TÜSİAD General Assembly Convened and Elected the new Board of Directors

The General Assembly of the Turkish Industry and Business Association (TÜSİAD) convened in Istanbul yesterday and elected a new Board of Directors.

Orhan Turan was re-elected President of the Board of Directors of TÜSİAD. Serpil Veral, B. Can Yücaoğlu and Ozan Diren were elected Vice Presidents.

Ömer Aras has been elected President of the High Advisory Council of TÜSİAD.

The members of the Board of Directors and High Advisory Council are as follows:

Board of Directors:

Orhan Turan (President)

Serpil Veral (Vice President)

B. Can Yücaoğlu (Vice President)

Ozan Diren (Vice President)

Cevdet Alemdar

İzel Levi Coşkun

Fatih Kemal Ebiçlioğlu

Perihan İnci

Ömer Mert

Çağatay Özdoğru

İzzet Özilhan

Yılmaz Yılmaz

High Advisory Council:

Ömer Aras (President)

Ömer M. Koç (Vice President)

Arzuhan Doğan Yalçındağ (Vice President)

N. Ümit Boyner (Vice President)

Zekeriya Yıldırım (Vice President)

Tayfun Bayazıt (Secretary)

Agah Uğur (Secretary)

Remarks by President Orhan Turan and out-going President of the High Advisory Council Tuncay Özilhan

President Turan and the out-going President of the High Advisory Council, Tuncay Özilhan, delivered opening remarks summarizing the business world’s views of domestic, economic, and foreign policy matters.

Orhan Turan began his remarks by reflecting on the previous year, in which Türkiye suffered a catastrophic earthquake, conducted a pivotal national election, and marked the centennial of the Republic. He said that the incoming Board of TÜSİAD would continue to work tirelessly to elevate the country to levels of contemporary civilization.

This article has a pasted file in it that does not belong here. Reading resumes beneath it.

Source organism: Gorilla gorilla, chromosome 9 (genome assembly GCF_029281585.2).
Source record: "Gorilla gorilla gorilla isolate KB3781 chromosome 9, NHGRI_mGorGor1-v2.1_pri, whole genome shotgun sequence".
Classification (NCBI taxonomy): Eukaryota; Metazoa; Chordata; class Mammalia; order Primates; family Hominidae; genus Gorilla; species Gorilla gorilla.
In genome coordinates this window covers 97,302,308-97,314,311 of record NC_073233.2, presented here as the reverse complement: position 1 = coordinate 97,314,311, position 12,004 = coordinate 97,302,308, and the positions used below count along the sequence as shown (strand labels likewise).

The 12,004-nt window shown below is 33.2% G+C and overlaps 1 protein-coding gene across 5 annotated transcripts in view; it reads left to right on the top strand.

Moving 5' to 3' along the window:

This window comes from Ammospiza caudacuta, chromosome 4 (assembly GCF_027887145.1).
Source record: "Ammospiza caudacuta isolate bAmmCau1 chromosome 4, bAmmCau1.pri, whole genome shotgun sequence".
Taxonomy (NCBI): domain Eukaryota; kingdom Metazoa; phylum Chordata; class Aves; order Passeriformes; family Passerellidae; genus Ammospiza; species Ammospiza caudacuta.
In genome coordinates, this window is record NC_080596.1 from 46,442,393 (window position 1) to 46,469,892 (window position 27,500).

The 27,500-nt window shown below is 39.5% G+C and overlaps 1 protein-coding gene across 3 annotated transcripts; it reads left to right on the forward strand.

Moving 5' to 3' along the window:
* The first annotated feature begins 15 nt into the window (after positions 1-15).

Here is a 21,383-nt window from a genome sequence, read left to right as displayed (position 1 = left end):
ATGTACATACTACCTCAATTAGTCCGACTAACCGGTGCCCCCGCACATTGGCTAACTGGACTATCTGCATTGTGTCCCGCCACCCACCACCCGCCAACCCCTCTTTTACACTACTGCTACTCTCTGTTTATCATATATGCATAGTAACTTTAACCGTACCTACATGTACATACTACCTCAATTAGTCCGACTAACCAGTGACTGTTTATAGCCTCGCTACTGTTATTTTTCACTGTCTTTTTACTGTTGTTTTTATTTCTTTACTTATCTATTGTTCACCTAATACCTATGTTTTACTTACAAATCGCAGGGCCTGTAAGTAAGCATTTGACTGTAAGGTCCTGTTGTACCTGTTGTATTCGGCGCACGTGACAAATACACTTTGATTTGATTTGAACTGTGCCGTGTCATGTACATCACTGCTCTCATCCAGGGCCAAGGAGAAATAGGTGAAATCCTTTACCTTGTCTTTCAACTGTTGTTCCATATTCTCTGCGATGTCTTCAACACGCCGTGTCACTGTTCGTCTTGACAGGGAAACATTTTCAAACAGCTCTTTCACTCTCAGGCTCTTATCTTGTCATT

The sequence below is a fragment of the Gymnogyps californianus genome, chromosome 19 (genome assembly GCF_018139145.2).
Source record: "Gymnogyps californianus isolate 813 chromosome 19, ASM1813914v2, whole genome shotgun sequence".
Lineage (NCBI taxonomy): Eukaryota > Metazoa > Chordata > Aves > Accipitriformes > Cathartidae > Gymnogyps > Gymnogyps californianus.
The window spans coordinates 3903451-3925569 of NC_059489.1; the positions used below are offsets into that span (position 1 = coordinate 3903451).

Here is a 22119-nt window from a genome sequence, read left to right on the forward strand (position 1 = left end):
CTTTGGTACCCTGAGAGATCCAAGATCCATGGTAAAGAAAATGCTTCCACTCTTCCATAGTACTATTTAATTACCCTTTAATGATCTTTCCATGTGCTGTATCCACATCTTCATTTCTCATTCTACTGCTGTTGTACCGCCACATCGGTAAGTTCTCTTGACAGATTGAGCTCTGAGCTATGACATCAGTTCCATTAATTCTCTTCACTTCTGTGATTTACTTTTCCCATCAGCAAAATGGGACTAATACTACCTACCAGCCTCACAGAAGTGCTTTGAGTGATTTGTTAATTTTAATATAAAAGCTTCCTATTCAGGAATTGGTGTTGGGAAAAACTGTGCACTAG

In his remarks, Turan called attention to the upcoming municipal elections on March 30, calling all political parties to work towards improving quality of life:

“Local governments play a significant role in building democracy from the bottom up. The principle of subsidiarity, sharing the powers and duties between central and local governments, is a key concept. In ensuring well-functioning and effective governance, delegating responsibility and authority to agencies closest to the citizens they serve is crucial. Localizing politics to strengthen pluralism was a topic that emerged in our workshops for the Second Century of the Republic project. Strengthening local governments and the active participation of the public in decision-making mechanisms are essential for simultaneously advancing democracy and the Republic. Additionally, we have been emphasizing the importance of women’s participation in politics for many years. Unfortunately, looking at the candidates announced so far, the ratio of women among the candidates running in these local elections does not meet our expectations.”